UM Names first research scholar for institutional transformation

Published 1:19 pm Wednesday, February 9, 2022

Stephanie Miller, associate professor of psychology, has been named the University of Mississippi’s inaugural Provost Faculty Research Scholar for Institutional Transformation.

The new position supports the expansion of university efforts to build collaborative research teams equipped to write and submit external grants designed to increase institutional capacity in the areas of diversity, equity and inclusion.

“I was very excited to hear the news,” said Miller, who also is director of the experimental graduate program in the Department of Psychology. “Much of my service as an academic has been devoted to diversity, equity and inclusion, and I was thrilled to be able to apply for and receive a position focused on this important element in academia.

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“I hope that with this position, I can share the benefits that encouraging diverse viewpoints can have in advancing our institution in various areas, including research, teaching and community outreach. I hope to build a team focused on proposing evidence-based practices that can aid in attracting individuals with diverse viewpoints to the university and supporting these scholars in their career once they join the university.”

Funded by the Office of the Provost and the Division of Diversity and Community Engagement, Miller will work closely with the Office of Research and Sponsored Program and its new Interdisciplinary Research at UM grant development program to help move research teams through the building process.

Miller also will help align research goals with institutional priorities and resources.

The position, open to full-time, tenured faculty members, serves from the spring through the fall semesters.

“In addition to her longstanding commitment to advancing equity work, Dr. Miller stood out to the selection committee as a strong collaborator,” said Shawnboda Mead, vice chancellor for diversity and community engagement. “She has demonstrated success in pursuing external grant funding and positively contributing to research teams.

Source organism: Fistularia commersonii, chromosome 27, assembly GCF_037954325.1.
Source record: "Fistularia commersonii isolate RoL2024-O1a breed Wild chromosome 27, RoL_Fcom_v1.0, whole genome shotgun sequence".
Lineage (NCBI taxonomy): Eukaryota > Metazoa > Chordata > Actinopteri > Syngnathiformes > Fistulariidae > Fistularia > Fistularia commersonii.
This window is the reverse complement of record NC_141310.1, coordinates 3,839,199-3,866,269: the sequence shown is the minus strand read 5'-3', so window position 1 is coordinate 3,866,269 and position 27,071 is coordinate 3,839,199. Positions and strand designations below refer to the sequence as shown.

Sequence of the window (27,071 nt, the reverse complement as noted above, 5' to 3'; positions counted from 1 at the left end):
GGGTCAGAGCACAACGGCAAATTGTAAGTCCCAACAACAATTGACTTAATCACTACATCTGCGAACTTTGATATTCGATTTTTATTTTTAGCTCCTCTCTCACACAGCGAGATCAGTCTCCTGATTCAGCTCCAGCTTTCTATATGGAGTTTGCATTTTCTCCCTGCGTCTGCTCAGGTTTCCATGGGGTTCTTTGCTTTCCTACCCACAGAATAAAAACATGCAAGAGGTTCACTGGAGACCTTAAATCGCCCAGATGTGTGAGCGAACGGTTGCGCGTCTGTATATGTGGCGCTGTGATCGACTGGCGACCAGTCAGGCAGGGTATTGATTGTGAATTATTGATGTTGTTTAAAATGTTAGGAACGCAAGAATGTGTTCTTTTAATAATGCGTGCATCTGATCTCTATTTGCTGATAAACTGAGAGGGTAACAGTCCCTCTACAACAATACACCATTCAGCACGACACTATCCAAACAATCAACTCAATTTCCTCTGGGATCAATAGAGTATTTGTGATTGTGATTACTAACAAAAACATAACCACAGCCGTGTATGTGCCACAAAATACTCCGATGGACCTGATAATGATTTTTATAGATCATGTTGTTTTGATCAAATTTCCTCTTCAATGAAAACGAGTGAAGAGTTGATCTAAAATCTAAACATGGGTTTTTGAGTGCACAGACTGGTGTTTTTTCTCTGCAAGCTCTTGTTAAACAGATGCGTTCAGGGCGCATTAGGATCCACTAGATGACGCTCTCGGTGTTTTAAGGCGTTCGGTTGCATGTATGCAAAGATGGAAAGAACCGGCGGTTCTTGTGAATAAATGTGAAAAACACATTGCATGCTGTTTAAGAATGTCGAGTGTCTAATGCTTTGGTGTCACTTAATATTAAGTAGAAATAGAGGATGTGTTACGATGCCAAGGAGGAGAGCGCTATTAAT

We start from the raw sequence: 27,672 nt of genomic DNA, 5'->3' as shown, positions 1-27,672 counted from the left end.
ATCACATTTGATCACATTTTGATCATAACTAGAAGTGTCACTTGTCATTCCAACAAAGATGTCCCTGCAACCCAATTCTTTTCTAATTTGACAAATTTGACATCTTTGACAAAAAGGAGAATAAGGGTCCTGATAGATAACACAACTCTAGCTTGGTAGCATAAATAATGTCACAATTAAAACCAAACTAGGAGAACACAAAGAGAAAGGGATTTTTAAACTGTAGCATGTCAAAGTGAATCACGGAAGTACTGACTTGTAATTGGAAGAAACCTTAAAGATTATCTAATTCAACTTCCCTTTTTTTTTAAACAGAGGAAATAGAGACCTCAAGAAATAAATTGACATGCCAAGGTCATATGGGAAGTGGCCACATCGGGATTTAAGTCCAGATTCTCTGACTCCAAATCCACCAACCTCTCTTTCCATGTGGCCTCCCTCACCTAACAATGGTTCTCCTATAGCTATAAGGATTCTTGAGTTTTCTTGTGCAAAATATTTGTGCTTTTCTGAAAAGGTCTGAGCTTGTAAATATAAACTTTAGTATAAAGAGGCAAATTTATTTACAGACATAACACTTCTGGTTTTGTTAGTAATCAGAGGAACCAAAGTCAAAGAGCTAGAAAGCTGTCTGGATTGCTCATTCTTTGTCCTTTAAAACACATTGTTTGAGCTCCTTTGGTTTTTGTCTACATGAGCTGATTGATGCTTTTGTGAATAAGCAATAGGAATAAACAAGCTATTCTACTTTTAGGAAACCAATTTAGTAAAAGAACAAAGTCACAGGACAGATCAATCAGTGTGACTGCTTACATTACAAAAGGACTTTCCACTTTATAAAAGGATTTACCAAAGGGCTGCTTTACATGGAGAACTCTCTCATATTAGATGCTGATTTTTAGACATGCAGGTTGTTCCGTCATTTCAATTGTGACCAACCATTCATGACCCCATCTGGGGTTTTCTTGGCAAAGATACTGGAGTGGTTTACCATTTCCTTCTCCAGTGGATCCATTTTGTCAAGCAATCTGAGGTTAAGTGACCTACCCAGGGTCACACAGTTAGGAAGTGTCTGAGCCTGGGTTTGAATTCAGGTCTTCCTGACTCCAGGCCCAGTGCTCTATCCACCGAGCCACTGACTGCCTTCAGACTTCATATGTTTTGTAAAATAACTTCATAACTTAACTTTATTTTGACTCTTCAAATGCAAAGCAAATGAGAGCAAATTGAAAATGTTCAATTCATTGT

“As the university strives to strengthen diversity, equity and inclusion efforts, we are confident in Dr. Miller’s ability to increase our institutional capacity in this area.”

Depending on the success of the program, more faculty members could be added in the future as Faculty Research Scholars for Institutional Transformation.

“The Provost Faculty Research Scholar affords a faculty member the opportunity to help transform the institution within an important area of expertise and work to help us meet the challenges within a critical university area,” Provost Noel Wilkin said. “I look forward to working with Dr. Miller as she helps us to shape initiatives that will enhance how we support the work of faculty.”

Background in Research, Mentoring

Miller, who joined the Ole Miss faculty in 2012, focuses her research on social and cognitive development across the lifespan, with an emphasis on infancy and early childhood.

She directs the Cognition Underlying Behavior Lab, a developmental research lab interested in how children come to control their thought and behavior and what supports this development. The lab also studies how this control relates to other social and cognitive processes, such as social understanding and memory.

“I come from a family of educators and spent a lot of time in my mother’s classroom, which inspired my interest in learning and cognition,” Miller said. “Once I started taking developmental and cognitive psychology coursework, I was thrilled to discover I could pursue a career as a developmental scientist conducting and applying novel research focused on understanding children’s thought.”

Apart from her teaching and mentorship in her lab, Miller also serves as a mentor for programs such as the Ronald E. McNair Program and Society of Indian Psychologists Native-to-Native Mentoring Program.

“Being a mentor is so important to me because it is a significant part of how our knowledge gets passed down,” she said. “I feel I have a responsibility to help the next generation of scholars and our community develop. Working closely with students can be a way to enact change by encouraging a more inclusive and diverse community for generations to come.

“My hope is that by serving as a mentor, I can encourage students to see their potential, explore how best to achieve their goals in academia and consider the role they may play in creating a supportive, diverse and inclusive environment in their field.”

Encouraging Diverse Viewpoints

As UM continues its efforts to expand external grant funding in the areas of diversity, equity and inclusion, the university recognizes that certain priorities need to be addressed, such as the recruitment and hiring of underrepresented candidates into tenure-track faculty positions. Specifically, UM is focusing on women and people of color in science, technology, engineering, arts and mathematics fields, and on the tenure and promotion of these faculty members.

Other priorities to address include creating, revising and sharing university policies that support the recruitment, productivity and success of these faculty members and addressing and strengthening pathways to academic leadership for them.

“Research has shown many benefits related to encouraging diverse viewpoints in academia,” Miller said. “Encouraging diverse perspectives has important benefits related to innovation and problem-solving.

“Seeing diversity in the leadership and faculty can be important to the large portion of our student body who are diverse themselves and signal that their viewpoints are valued at the university and within higher education. Increasing the diversity of our faculty and leadership may also better equip us to serve and engage with our community, given Mississippi’s diverse population.”